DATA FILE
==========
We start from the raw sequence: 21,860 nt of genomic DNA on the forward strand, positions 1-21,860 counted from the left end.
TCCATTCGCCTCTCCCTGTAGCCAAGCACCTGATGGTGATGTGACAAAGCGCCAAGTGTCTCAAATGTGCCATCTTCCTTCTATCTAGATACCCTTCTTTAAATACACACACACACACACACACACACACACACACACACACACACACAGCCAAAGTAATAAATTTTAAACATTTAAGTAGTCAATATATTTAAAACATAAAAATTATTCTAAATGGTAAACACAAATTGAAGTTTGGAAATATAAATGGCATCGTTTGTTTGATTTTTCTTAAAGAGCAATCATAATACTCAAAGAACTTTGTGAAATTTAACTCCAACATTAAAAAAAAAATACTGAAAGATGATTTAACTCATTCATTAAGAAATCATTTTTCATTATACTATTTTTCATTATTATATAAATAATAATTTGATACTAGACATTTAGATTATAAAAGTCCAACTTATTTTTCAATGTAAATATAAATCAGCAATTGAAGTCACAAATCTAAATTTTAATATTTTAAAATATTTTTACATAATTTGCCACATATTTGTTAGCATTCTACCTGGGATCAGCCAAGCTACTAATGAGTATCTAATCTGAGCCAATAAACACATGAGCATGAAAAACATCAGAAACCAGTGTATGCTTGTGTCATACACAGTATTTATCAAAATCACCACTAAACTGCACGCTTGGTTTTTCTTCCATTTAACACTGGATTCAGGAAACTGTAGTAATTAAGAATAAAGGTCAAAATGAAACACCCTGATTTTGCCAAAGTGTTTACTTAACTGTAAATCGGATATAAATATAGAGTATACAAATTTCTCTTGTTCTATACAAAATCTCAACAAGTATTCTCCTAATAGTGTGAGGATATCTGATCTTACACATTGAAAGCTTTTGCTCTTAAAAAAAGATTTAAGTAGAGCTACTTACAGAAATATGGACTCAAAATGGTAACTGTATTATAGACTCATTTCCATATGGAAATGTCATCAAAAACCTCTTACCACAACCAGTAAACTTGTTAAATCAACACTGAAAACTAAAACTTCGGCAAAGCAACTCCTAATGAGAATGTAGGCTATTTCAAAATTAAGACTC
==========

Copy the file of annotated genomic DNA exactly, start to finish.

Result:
We start from the raw sequence: 21,860 nt of genomic DNA on the forward strand, positions 1-21,860 counted from the left end.
TCCATTCGCCTCTCCCTGTAGCCAAGCACCTGATGGTGATGTGACAAAGCGCCAAGTGTCTCAAATGTGCCATCTTCCTTCTATCTAGATACCCTTCTTTAAATACACACACACACACACACACACACACACACACACACACACACACAGCCAAAGTAATAAATTTTAAACATTTAAGTAGTCAATATATTTAAAACATAAAAATTATTCTAAATGGTAAACACAAATTGAAGTTTGGAAATATAAATGGCATCGTTTGTTTGATTTTTCTTAAAGAGCAATCATAATACTCAAAGAACTTTGTGAAATTTAACTCCAACATTAAAAAAAAAATACTGAAAGATGATTTAACTCATTCATTAAGAAATCATTTTTCATTATACTATTTTTCATTATTATATAAATAATAATTTGATACTAGACATTTAGATTATAAAAGTCCAACTTATTTTTCAATGTAAATATAAATCAGCAATTGAAGTCACAAATCTAAATTTTAATATTTTAAAATATTTTTACATAATTTGCCACATATTTGTTAGCATTCTACCTGGGATCAGCCAAGCTACTAATGAGTATCTAATCTGAGCCAATAAACACATGAGCATGAAAAACATCAGAAACCAGTGTATGCTTGTGTCATACACAGTATTTATCAAAATCACCACTAAACTGCACGCTTGGTTTTTCTTCCATTTAACACTGGATTCAGGAAACTGTAGTAATTAAGAATAAAGGTCAAAATGAAACACCCTGATTTTGCCAAAGTGTTTACTTAACTGTAAATCGGATATAAATATAGAGTATACAAATTTCTCTTGTTCTATACAAAATCTCAACAAGTATTCTCCTAATAGTGTGAGGATATCTGATCTTACACATTGAAAGCTTTTGCTCTTAAAAAAAGATTTAAGTAGAGCTACTTACAGAAATATGGACTCAAAATGGTAACTGTATTATAGACTCATTTCCATATGGAAATGTCATCAAAAACCTCTTACCACAACCAGTAAACTTGTTAAATCAACACTGAAAACTAAAACTTCGGCAAAGCAACTCCTAATGAGAATGTAGGCTATTTCAAAATTAAGACTC